Construction began in March 2015 and finished this July; at its peak, there were 300 construction workers onsite. The process went smoothly, O’Brien said. Originally, HBS planned to tear down Burden after the completion of Klarman Hall, but in the summer of 2017, the School accelerated the demolition timeline, a decision that received criticism in the opinion pages of this newspaper (“Burden Hall Should Not Be Demolished This Soon,” October 2017). With last month’s launch of Klarman Hall, the gap in campus facilities has been closed.
In advance of the public dedication, HBS held a number of events in Klarman. In August, while students were still away, 800 staff members gathered for an event to test the acoustic. On the morning of August 30, RCs reported to Klarman to kick off their two years at HBS with START. The Class of 2020 is the first ever to sit in the Hall. In September, they returned to Klarman for a CPD presentation as well as the launch of FIELD Global Immersion, which featured an impressive screening of a video introduction to FGI on Klarman’s 1,250-square-foot, 32-million-pixel video wall.
More recently, Executive Education held its Advanced Management Program graduation ceremony in the building. Professors Robin Greenwood and David S. Scharfstein led a conference on the 10th anniversary of the global financial crisis. And outside Klarman, on the Pavilion, RCs and ECs together enjoyed an SA-sponsored happy hour. As Kenny noted, the Pavilion, with its use of a trellis, echoes outdoor spaces at Stanford.
The dedication ceremony on October 1 drew several high-profile guests, including Massachusetts Governor Charlie Baker, JPMorgan Chase Chairman and CEO Jamie Dimon (MBA ’82), and Harvard President Lawrence S. Bacow. It featured remarks by Beth S. and Seth A. Klarman (MBA ’82), whose financial gift made the new building possible.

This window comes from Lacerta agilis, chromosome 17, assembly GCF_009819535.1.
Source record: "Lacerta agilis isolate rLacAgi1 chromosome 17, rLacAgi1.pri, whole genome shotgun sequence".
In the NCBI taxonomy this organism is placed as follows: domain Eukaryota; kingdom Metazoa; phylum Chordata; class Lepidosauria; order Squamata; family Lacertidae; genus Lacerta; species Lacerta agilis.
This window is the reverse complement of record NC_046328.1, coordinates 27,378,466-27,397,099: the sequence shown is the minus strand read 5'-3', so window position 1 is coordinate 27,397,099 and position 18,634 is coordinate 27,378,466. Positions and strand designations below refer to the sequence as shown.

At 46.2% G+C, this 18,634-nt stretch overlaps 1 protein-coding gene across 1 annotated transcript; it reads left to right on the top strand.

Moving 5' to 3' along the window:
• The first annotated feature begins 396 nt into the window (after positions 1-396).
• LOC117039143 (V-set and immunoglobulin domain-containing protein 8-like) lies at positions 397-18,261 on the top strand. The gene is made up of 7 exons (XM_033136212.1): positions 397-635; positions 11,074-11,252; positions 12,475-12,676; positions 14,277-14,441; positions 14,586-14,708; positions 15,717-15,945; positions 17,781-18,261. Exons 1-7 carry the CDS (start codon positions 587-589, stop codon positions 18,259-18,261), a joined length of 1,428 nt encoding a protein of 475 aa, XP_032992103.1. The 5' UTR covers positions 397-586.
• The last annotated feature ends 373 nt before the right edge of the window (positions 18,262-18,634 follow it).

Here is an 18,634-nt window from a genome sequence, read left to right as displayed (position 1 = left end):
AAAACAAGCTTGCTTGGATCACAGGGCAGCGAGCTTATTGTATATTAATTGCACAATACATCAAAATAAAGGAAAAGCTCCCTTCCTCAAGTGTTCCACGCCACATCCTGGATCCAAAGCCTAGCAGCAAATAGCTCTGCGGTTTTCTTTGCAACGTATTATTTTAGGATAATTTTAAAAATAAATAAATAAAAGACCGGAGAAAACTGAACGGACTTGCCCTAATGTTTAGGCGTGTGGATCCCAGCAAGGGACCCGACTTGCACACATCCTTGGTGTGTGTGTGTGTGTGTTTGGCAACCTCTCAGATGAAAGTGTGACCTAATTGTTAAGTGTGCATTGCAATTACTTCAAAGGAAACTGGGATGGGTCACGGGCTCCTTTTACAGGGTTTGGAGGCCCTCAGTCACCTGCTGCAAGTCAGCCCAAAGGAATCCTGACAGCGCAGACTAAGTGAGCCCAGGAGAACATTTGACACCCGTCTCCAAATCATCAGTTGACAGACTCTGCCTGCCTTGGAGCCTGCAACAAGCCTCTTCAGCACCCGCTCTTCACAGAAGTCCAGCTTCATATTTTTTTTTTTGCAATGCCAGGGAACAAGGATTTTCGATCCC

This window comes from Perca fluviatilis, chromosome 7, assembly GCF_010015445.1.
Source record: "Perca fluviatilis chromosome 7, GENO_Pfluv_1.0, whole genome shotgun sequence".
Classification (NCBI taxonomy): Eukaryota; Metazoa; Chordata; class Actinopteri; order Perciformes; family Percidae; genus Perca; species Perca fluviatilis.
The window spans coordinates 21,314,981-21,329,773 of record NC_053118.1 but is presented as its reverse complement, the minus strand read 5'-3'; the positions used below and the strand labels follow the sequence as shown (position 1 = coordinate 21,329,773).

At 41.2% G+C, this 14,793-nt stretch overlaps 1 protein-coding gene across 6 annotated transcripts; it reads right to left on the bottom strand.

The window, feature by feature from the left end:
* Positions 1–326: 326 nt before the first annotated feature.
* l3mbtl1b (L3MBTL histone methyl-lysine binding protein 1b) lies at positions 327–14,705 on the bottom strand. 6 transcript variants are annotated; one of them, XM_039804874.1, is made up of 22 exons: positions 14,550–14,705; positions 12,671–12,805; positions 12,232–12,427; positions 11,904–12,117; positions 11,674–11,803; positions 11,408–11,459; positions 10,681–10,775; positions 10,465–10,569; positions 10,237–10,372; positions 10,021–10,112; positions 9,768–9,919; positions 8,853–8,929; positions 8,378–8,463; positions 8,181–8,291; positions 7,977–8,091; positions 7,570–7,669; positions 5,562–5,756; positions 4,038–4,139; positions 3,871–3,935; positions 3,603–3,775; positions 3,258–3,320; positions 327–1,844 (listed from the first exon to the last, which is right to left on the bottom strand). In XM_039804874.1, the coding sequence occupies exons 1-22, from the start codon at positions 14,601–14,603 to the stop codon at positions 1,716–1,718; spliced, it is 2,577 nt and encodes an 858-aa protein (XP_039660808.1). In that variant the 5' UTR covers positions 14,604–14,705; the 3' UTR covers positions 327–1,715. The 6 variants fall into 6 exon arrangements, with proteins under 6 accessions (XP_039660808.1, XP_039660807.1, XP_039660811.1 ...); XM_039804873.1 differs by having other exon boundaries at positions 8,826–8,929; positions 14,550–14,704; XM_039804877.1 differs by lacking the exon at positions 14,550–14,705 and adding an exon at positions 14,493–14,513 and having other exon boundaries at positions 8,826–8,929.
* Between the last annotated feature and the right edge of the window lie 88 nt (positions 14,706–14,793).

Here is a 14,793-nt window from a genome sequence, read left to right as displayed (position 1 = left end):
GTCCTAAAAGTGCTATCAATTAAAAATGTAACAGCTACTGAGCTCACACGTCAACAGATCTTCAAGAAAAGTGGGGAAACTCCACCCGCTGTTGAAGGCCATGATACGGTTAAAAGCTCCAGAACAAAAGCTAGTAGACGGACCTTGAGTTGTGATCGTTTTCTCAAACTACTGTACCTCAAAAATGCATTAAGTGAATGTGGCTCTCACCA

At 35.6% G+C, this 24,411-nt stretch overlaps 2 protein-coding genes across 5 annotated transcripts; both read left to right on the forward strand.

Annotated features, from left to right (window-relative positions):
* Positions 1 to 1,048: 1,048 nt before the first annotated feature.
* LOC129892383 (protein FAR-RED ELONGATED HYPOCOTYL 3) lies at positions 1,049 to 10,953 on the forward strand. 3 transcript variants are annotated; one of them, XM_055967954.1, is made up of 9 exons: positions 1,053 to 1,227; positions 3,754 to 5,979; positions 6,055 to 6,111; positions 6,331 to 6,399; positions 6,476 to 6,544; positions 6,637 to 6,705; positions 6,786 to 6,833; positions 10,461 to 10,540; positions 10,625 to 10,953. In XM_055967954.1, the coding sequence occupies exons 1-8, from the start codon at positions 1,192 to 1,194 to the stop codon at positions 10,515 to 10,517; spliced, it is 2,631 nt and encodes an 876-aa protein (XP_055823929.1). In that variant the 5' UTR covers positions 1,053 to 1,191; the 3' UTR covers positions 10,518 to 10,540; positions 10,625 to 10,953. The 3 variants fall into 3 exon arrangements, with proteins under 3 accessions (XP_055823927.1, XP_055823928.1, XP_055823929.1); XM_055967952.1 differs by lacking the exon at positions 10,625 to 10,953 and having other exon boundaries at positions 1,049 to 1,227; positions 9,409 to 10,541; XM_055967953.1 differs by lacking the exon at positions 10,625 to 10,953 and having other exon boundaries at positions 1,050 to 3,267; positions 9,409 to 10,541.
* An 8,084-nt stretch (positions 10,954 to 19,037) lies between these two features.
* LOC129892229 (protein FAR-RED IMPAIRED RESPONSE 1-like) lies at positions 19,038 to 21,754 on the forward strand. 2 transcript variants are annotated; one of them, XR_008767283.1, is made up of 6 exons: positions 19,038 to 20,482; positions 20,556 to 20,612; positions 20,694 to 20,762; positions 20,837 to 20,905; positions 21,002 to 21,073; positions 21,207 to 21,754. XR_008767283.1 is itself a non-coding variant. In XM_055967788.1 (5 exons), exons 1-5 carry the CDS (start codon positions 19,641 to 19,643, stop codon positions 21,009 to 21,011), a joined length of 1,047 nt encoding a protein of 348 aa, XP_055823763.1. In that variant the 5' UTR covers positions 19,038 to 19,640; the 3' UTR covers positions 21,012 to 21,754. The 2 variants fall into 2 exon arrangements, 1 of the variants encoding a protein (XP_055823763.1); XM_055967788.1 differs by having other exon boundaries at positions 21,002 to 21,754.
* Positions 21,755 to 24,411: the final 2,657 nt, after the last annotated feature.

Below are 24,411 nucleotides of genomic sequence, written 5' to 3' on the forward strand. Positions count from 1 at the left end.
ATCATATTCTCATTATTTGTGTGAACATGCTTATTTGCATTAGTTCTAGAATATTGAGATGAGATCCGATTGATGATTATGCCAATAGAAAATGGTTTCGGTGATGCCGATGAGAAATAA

Beth Klarman said, “It is my hope that those who come to Klarman Hall will remain open to listening to a productive exchange of ideas, to learning from disagreements, and perhaps grow as a result of them. May this space be a place to develop and share ideas which will have a positive impact on the people who come together in this room and on those in the world beyond.”
In keeping with the Klarmans’ vision for the building as a place for dialogue, the ribbon-cutting was followed by presentations and a panel discussion related to democracy.
As he concluded the dedication ceremony, Seth Klarman remarked, “Beth and I hope that this new facility will help Harvard surface and shine a bright light on facts and ideas, and that this will contribute to a rebirth of thoughtful discourse and respectful debate. And it’s no small thing that this convening, this exchange of ideas and perspectives, framed by respect and compassion for one another and a reverence for facts, brings people together face-to-face.”
Gabriel Ellsworth (MBA ’20) came to HBS from HBS, where he worked for five years as a research associate, most recently as a casewriter with a faculty member in the Strategy Unit. He read English literature as an undergraduate at Yale. When he first came to work at HBS, a 1953 building called Kresge Hall still stood where the Chao Center is now located.